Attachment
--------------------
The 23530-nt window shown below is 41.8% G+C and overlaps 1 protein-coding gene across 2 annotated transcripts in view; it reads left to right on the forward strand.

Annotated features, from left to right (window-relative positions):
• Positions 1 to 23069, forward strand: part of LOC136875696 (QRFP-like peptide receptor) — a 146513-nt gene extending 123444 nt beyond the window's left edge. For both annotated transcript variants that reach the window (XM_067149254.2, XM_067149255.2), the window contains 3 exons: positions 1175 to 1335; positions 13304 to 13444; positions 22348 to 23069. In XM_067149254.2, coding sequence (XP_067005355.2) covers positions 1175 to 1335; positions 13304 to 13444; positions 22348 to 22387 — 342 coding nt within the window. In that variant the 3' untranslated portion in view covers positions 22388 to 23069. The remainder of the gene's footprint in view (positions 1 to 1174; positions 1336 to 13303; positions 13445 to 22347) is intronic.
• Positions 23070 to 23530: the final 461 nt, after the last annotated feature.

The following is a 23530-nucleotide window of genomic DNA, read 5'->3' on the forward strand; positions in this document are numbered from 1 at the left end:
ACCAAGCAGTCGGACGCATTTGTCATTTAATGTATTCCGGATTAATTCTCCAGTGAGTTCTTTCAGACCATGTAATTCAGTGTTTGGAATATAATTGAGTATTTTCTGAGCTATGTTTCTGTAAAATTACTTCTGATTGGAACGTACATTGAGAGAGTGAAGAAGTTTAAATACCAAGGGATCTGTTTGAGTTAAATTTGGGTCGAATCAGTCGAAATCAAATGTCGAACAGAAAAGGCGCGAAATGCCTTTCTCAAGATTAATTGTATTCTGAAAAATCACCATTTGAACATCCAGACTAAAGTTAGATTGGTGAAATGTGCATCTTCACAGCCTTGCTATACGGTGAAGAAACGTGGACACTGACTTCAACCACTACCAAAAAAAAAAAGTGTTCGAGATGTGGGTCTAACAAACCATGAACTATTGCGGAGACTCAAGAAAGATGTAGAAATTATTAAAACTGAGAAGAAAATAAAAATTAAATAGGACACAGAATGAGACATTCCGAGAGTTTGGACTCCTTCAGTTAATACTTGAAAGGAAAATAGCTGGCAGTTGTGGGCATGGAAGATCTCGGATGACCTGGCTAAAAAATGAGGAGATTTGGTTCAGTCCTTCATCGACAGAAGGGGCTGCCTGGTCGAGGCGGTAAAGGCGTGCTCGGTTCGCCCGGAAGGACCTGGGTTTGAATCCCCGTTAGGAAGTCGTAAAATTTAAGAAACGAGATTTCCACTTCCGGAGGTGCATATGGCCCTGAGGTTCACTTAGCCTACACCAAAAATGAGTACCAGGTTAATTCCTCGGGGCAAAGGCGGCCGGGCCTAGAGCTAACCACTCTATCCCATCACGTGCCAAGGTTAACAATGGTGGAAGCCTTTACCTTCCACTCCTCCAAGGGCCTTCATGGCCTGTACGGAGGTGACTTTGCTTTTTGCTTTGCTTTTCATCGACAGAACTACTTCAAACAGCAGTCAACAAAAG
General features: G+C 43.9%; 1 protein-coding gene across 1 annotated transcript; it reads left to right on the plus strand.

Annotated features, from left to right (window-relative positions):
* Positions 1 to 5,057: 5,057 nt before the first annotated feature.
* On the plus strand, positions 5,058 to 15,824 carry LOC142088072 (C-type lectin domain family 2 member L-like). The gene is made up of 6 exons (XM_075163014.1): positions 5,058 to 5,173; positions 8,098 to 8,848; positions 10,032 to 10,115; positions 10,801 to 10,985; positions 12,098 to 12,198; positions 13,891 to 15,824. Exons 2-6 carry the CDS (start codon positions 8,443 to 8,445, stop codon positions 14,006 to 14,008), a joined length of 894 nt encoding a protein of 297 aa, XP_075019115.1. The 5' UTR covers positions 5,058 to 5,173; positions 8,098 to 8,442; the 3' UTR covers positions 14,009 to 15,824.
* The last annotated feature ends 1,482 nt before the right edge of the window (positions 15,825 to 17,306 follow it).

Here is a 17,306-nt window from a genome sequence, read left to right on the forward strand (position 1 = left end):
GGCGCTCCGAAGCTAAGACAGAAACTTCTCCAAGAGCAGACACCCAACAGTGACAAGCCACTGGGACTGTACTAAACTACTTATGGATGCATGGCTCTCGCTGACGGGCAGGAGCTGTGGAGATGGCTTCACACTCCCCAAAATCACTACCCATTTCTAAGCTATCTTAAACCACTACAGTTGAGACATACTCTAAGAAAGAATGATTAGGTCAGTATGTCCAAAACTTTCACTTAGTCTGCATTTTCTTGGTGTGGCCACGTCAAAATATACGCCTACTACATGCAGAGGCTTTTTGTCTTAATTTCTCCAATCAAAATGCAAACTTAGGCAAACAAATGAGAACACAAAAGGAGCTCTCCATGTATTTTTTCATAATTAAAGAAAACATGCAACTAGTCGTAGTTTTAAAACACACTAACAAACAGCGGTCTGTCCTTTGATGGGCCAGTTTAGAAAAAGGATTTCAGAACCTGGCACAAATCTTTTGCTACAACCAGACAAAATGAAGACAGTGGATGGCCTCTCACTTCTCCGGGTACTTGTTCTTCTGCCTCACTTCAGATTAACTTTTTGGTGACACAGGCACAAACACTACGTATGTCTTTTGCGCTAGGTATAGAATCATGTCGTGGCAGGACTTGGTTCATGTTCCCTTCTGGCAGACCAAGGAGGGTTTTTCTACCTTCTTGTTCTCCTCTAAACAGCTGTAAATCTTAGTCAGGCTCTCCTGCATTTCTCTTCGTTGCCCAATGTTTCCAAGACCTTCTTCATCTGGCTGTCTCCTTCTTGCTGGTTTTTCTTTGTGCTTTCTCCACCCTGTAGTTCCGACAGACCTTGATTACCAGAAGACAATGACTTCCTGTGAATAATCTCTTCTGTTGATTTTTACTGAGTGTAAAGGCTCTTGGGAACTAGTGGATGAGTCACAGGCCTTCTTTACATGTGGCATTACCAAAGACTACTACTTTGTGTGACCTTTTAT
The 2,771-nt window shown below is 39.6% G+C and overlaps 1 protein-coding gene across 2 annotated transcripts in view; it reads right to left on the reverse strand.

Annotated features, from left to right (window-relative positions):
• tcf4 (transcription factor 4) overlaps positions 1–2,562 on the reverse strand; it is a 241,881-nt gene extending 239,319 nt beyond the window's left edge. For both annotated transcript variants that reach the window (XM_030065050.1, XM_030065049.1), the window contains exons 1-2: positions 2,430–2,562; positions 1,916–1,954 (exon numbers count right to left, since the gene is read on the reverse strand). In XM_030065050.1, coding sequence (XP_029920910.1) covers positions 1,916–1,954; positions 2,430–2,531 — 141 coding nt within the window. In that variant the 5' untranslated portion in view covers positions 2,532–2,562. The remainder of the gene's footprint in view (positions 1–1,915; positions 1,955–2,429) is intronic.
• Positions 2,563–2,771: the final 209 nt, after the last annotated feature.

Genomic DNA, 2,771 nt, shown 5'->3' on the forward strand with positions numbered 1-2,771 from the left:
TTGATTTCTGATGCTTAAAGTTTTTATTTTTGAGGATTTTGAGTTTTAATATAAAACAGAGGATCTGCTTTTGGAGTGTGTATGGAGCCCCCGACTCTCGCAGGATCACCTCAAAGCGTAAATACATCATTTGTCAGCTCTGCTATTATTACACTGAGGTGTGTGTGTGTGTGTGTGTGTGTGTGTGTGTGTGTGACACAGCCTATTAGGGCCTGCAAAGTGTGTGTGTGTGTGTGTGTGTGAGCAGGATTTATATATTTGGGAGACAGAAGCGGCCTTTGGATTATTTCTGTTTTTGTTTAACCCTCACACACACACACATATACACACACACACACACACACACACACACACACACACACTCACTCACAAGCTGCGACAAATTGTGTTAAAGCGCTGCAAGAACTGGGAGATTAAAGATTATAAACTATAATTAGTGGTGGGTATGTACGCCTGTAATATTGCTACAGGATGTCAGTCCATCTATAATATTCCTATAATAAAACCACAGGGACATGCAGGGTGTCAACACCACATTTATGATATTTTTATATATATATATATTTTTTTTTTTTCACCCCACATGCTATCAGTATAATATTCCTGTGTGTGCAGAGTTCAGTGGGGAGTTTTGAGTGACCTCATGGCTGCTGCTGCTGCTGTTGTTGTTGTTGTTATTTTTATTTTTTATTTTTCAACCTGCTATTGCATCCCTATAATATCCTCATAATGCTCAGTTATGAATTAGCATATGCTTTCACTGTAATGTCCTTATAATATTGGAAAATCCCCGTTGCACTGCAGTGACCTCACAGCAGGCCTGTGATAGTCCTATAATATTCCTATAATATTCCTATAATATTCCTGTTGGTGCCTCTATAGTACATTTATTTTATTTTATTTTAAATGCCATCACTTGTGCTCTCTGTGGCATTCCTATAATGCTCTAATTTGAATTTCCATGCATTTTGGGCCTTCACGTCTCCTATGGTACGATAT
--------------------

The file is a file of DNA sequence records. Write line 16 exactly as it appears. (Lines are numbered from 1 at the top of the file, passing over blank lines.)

• tcf4 (transcription factor 4) overlaps positions 1–2,562 on the reverse strand; it is a 241,881-nt gene extending 239,319 nt beyond the window's left edge. For both annotated transcript variants that reach the window (XM_030065050.1, XM_030065049.1), the window contains exons 1-2: positions 2,430–2,562; positions 1,916–1,954 (exon numbers count right to left, since the gene is read on the reverse strand). In XM_030065050.1, coding sequence (XP_029920910.1) covers positions 1,916–1,954; positions 2,430–2,531 — 141 coding nt within the window. In that variant the 5' untranslated portion in view covers positions 2,532–2,562. The remainder of the gene's footprint in view (positions 1–1,915; positions 1,955–2,429) is intronic.